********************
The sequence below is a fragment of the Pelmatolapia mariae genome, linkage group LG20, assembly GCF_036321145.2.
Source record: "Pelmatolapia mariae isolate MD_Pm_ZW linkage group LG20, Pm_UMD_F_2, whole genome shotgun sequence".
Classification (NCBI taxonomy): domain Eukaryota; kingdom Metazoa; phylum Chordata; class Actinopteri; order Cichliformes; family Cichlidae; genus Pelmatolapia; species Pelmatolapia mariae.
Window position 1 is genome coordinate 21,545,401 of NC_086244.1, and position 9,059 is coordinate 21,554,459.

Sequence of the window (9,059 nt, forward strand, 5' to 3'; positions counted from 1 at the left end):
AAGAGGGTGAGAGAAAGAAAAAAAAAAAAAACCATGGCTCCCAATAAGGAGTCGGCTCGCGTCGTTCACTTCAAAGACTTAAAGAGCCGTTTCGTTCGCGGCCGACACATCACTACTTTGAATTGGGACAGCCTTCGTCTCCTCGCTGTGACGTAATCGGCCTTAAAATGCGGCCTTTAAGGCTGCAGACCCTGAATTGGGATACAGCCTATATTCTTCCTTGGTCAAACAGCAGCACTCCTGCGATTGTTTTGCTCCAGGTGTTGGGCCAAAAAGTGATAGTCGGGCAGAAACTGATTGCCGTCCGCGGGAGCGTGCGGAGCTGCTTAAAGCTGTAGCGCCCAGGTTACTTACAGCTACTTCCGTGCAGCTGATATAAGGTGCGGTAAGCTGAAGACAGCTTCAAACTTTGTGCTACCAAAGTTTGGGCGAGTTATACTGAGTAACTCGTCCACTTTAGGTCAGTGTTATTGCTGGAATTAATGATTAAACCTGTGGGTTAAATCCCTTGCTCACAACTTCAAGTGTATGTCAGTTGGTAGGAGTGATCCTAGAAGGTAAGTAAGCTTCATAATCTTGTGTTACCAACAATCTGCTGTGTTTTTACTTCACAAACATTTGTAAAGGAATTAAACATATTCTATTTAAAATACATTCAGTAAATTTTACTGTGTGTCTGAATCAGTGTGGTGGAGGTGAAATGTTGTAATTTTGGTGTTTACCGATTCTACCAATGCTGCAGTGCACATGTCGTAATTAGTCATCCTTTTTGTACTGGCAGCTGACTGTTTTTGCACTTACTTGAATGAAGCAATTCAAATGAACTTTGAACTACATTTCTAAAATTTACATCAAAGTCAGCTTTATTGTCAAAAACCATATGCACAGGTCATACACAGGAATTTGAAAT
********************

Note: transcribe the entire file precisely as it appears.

The sequence below is a fragment of the Pelmatolapia mariae genome, linkage group LG20, assembly GCF_036321145.2.
Source record: "Pelmatolapia mariae isolate MD_Pm_ZW linkage group LG20, Pm_UMD_F_2, whole genome shotgun sequence".
Classification (NCBI taxonomy): domain Eukaryota; kingdom Metazoa; phylum Chordata; class Actinopteri; order Cichliformes; family Cichlidae; genus Pelmatolapia; species Pelmatolapia mariae.
Window position 1 is genome coordinate 21,545,401 of NC_086244.1, and position 9,059 is coordinate 21,554,459.

Sequence of the window (9,059 nt, forward strand, 5' to 3'; positions counted from 1 at the left end):
AAGAGGGTGAGAGAAAGAAAAAAAAAAAAAACCATGGCTCCCAATAAGGAGTCGGCTCGCGTCGTTCACTTCAAAGACTTAAAGAGCCGTTTCGTTCGCGGCCGACACATCACTACTTTGAATTGGGACAGCCTTCGTCTCCTCGCTGTGACGTAATCGGCCTTAAAATGCGGCCTTTAAGGCTGCAGACCCTGAATTGGGATACAGCCTATATTCTTCCTTGGTCAAACAGCAGCACTCCTGCGATTGTTTTGCTCCAGGTGTTGGGCCAAAAAGTGATAGTCGGGCAGAAACTGATTGCCGTCCGCGGGAGCGTGCGGAGCTGCTTAAAGCTGTAGCGCCCAGGTTACTTACAGCTACTTCCGTGCAGCTGATATAAGGTGCGGTAAGCTGAAGACAGCTTCAAACTTTGTGCTACCAAAGTTTGGGCGAGTTATACTGAGTAACTCGTCCACTTTAGGTCAGTGTTATTGCTGGAATTAATGATTAAACCTGTGGGTTAAATCCCTTGCTCACAACTTCAAGTGTATGTCAGTTGGTAGGAGTGATCCTAGAAGGTAAGTAAGCTTCATAATCTTGTGTTACCAACAATCTGCTGTGTTTTTACTTCACAAACATTTGTAAAGGAATTAAACATATTCTATTTAAAATACATTCAGTAAATTTTACTGTGTGTCTGAATCAGTGTGGTGGAGGTGAAATGTTGTAATTTTGGTGTTTACCGATTCTACCAATGCTGCAGTGCACATGTCGTAATTAGTCATCCTTTTTGTACTGGCAGCTGACTGTTTTTGCACTTACTTGAATGAAGCAATTCAAATGAACTTTGAACTACATTTCTAAAATTTACATCAAAGTCAGCTTTATTGTCAAAAACCATATGCACAGGTCATACACAGGAATTTGAAAT